Working entirely with reclaimed oak taken from Retrouvius warehouse stock, the Oak installation will show the material in various processed stages - from the abraded, patinated 'raw' salvaged material, through sanding, polishing and waxing - and will celebrate the hardwood as a precious resource. Cognisant of the considerable material wastage often involved in working with salvaged wood, the design studio will present panels of flooring made using oak offcuts inspired by the pattern structure of Versailles parquet. Rather than creating a uniform surface, the variations in colour associated with the age and treatment of the reclaimed oak will here be used to graphic effect.

The Oak fragrance created for this installation by Perfumer H is a celebration of the collaboration between Retrouvius and British perfumer Lyn Harris- -the design and outfitting of Perfumer H - a library of scents and bespoke perfume laboratory in Marylebone for Lyn Harris to operate from.

The Oak fragrance evokes the autumnal scent of a British forest: damp earth, moss, leaves and bark: and will be available both as a beeswax-based furniture polish and a scented candle, made in small batches using natural ingredients at the Perfumer H workshop in London.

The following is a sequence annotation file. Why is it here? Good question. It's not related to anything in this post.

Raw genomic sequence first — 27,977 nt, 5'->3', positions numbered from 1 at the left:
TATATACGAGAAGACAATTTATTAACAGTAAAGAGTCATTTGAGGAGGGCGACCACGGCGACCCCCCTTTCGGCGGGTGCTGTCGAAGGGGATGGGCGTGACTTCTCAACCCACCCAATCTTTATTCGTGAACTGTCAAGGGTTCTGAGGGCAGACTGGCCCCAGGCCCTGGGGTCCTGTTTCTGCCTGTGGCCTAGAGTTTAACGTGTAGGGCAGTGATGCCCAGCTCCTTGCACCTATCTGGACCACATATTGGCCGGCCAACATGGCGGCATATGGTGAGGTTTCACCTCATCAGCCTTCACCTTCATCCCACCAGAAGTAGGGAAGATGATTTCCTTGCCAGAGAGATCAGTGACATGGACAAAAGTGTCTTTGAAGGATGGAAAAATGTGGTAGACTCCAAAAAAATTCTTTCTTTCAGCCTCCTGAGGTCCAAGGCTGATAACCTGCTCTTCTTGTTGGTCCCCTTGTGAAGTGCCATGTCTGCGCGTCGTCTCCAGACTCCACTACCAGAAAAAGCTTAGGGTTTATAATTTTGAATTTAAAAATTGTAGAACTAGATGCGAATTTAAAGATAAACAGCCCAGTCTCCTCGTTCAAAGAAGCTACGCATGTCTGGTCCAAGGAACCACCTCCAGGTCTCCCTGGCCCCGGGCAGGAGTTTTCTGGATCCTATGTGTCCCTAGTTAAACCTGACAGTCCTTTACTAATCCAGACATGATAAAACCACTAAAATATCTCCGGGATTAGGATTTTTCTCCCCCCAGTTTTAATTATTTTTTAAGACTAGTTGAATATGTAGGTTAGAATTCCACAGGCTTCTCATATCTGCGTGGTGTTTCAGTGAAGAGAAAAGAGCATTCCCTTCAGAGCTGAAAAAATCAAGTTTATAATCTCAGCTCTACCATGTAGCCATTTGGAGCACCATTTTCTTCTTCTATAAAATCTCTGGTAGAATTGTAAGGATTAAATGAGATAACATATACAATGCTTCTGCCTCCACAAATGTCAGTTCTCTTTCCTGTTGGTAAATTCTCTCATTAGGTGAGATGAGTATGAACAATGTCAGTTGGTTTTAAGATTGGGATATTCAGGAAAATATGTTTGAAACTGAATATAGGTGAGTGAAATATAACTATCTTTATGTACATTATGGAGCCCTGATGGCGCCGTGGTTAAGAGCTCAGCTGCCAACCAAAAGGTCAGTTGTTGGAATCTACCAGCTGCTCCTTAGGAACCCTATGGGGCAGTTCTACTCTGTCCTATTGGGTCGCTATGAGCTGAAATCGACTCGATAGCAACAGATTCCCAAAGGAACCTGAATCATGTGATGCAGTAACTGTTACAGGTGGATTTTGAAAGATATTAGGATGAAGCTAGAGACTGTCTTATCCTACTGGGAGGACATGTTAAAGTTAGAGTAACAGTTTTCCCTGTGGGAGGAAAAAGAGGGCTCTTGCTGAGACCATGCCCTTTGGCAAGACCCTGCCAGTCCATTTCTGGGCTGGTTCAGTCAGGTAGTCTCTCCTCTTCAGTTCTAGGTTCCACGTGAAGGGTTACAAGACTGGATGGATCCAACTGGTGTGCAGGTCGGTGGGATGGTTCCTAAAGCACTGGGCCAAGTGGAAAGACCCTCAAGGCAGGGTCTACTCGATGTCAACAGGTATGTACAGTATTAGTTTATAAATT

The notion of a nourishing, scented, balm for wooden furniture taps into the Retrouvius philosophy of working with respect for materials. Reclaimed hardwoods such as oak are a finite resource, and their deployment in any design project should be undertaken with a custodian's instinct, reducing the cutting of the material to a minimum, and making judicious use of treatments to enrich and preserve the wood.


JamesPlumb is slightly more delphic in describing its Burnished Indigo exhibition in Shoreditch:

The inspiration for the collection was the discovery of a destroyed 19th Century leather sofa. Entranced by the patina and complexity of colour and texture of the ancient material the pair embarked on a pursuit to find a fabric with the same intriguing beauty.

Avoiding the notion of the fake and deliberately distressed, the desire became an obsessive quest. Interesting discoveries were made but nothing satisfied their yearn until the encounter with a small antique piece of burnished indigo textile. The search was over.

Every possible shred of detail was pored over. Intense studies into the material revealed a strange origin and history.